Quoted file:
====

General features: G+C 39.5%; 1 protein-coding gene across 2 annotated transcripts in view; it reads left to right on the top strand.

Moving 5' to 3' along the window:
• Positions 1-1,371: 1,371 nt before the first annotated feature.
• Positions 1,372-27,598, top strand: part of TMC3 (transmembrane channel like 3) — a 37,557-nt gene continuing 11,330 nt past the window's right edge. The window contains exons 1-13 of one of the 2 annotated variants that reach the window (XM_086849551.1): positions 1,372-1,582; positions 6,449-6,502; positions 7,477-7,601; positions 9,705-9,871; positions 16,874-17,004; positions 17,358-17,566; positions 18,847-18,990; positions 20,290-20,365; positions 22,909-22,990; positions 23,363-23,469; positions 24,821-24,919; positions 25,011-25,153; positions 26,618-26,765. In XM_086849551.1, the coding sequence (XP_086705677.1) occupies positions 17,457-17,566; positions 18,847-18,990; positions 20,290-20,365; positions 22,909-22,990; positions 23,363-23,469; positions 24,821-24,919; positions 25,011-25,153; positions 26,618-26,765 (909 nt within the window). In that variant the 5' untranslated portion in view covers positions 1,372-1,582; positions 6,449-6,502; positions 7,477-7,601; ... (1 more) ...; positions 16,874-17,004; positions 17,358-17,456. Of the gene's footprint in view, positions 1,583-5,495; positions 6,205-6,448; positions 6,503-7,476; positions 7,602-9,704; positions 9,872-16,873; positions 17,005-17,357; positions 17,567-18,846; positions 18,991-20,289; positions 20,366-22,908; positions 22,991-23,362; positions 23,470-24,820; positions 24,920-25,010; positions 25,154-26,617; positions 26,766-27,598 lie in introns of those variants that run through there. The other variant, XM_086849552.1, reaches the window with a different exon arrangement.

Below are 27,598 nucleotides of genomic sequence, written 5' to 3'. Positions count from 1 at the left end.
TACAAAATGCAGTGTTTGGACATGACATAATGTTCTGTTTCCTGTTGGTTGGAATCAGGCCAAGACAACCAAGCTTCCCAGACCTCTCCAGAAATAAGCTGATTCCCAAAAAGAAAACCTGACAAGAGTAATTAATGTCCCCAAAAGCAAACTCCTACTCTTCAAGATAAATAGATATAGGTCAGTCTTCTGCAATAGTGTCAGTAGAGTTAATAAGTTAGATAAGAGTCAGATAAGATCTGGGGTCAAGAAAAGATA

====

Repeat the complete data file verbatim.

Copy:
General features: G+C 39.5%; 1 protein-coding gene across 2 annotated transcripts in view; it reads left to right on the top strand.

Moving 5' to 3' along the window:
• Positions 1-1,371: 1,371 nt before the first annotated feature.
• Positions 1,372-27,598, top strand: part of TMC3 (transmembrane channel like 3) — a 37,557-nt gene continuing 11,330 nt past the window's right edge. The window contains exons 1-13 of one of the 2 annotated variants that reach the window (XM_086849551.1): positions 1,372-1,582; positions 6,449-6,502; positions 7,477-7,601; positions 9,705-9,871; positions 16,874-17,004; positions 17,358-17,566; positions 18,847-18,990; positions 20,290-20,365; positions 22,909-22,990; positions 23,363-23,469; positions 24,821-24,919; positions 25,011-25,153; positions 26,618-26,765. In XM_086849551.1, the coding sequence (XP_086705677.1) occupies positions 17,457-17,566; positions 18,847-18,990; positions 20,290-20,365; positions 22,909-22,990; positions 23,363-23,469; positions 24,821-24,919; positions 25,011-25,153; positions 26,618-26,765 (909 nt within the window). In that variant the 5' untranslated portion in view covers positions 1,372-1,582; positions 6,449-6,502; positions 7,477-7,601; ... (1 more) ...; positions 16,874-17,004; positions 17,358-17,456. Of the gene's footprint in view, positions 1,583-5,495; positions 6,205-6,448; positions 6,503-7,476; positions 7,602-9,704; positions 9,872-16,873; positions 17,005-17,357; positions 17,567-18,846; positions 18,991-20,289; positions 20,366-22,908; positions 22,991-23,362; positions 23,470-24,820; positions 24,920-25,010; positions 25,154-26,617; positions 26,766-27,598 lie in introns of those variants that run through there. The other variant, XM_086849552.1, reaches the window with a different exon arrangement.

Below are 27,598 nucleotides of genomic sequence, written 5' to 3'. Positions count from 1 at the left end.
TACAAAATGCAGTGTTTGGACATGACATAATGTTCTGTTTCCTGTTGGTTGGAATCAGGCCAAGACAACCAAGCTTCCCAGACCTCTCCAGAAATAAGCTGATTCCCAAAAAGAAAACCTGACAAGAGTAATTAATGTCCCCAAAAGCAAACTCCTACTCTTCAAGATAAATAGATATAGGTCAGTCTTCTGCAATAGTGTCAGTAGAGTTAATAAGTTAGATAAGAGTCAGATAAGATCTGGGGTCAAGAAAAGATA